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No American President Ever Bowed to a Foreign Leader — Until Now











No American President Ever Bowed to a Foreign Leader — Until Now






By: Daniel Ruddy

<img src="http://i200.photobucket.com/albums/aa179/segite/1st%20PLACE/A...">








President Obama created a new presidential precedent when he bowed to the Japanese Emperor Akihito and Empress Michiko Saturday.



No president of the United States in the more than 230 years since the country was founded in 1776 had ever bowed to a member of royalty. That was until Barack Obama’s presidency.



In April, President Obama bowed to the Saudi king during the G-20 meeting. At the time, Obama’s deferential bow was somewhat obscured, and the White House insisted that the president simply had leaned forward to shake the king’s hand.



But the president's recent demonstration of royal deference to the Japanese emperor and empress suggests his earlier action was no aberration.




What should we make of this? Is it trivial to worry about what on its face could easily be interpreted as nothing more than a polite gesture by our president to respect the culture of a country?



America was founded on republican virtues — small “r,” that is. Like the French Republic, our nation does not recognize royalty or social rank, especially from officials of the republic.



The conduct of our president when he deals with foreign leaders is a serious matter. After all, he represents the American people and our Constitution.



Indeed, when President Obama bows before a foreign leader, the whole country bows with him.



It is difficult to grasp what President Obama’s motives are for bowing to foreign royalty (it would be nice if a reporter asked his press secretary Robert Gibbs why he does it).



But Obama’s motives do not really matter when we consider his behavior.



What matters is how the rest of the world will interpret his actions. When it comes to bowing before foreign leaders, there is a fine line between showing politeness and servility, between respect and weakness.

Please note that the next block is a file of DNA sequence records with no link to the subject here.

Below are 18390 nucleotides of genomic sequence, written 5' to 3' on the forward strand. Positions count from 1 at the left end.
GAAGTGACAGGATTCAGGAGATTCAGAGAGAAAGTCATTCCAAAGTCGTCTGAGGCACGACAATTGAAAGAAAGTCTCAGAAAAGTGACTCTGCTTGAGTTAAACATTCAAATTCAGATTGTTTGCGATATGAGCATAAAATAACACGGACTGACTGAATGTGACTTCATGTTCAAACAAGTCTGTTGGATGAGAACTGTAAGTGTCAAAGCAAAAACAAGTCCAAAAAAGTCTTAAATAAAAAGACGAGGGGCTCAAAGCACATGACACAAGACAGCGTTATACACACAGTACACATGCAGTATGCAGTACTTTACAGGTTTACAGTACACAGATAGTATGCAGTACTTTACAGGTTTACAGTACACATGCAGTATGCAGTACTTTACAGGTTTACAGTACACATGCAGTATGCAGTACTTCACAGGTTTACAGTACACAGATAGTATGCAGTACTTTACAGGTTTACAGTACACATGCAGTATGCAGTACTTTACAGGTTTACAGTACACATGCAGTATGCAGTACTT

The United States leads the free world, and it goes without saying that our president as commander in chief is duty bound to protect the nation, and our allies by treaty. He should act in such a way that strengthens, not weakens, his position.



If we as American citizens wonder about how our president should act with foreign leaders when he meets with them in person, let us look to the history of the United States for guidance.



First, there is our cherished Constitution. When the Founding Fathers wrote it, they made abundantly clear their distaste of the hereditary forms of government that then dominated Europe.



Article I, section 9 of the U.S. Constitution states: "No Title of Nobility shall be granted by the United States: And no Person holding any Office of Profit or Trust under them, shall, without the Consent of the Congress, accept of any present, Emolument, Office, or Title, of any kind whatever, from any King, Prince or foreign State."


As the nation’s first constitutional leader, President George Washington set the tone. When it was proposed that he be called “His Highness the President of the United States of America and the Protector of Their Liberties,” Washington scoffed at the idea and demanded he be called simply, “Mr. President.”



No president better exemplifies the republican virtues of the country than Thomas Jefferson, who had a purely American disdain for the pretensions of royal power which he believed were not legitimately derived from the people.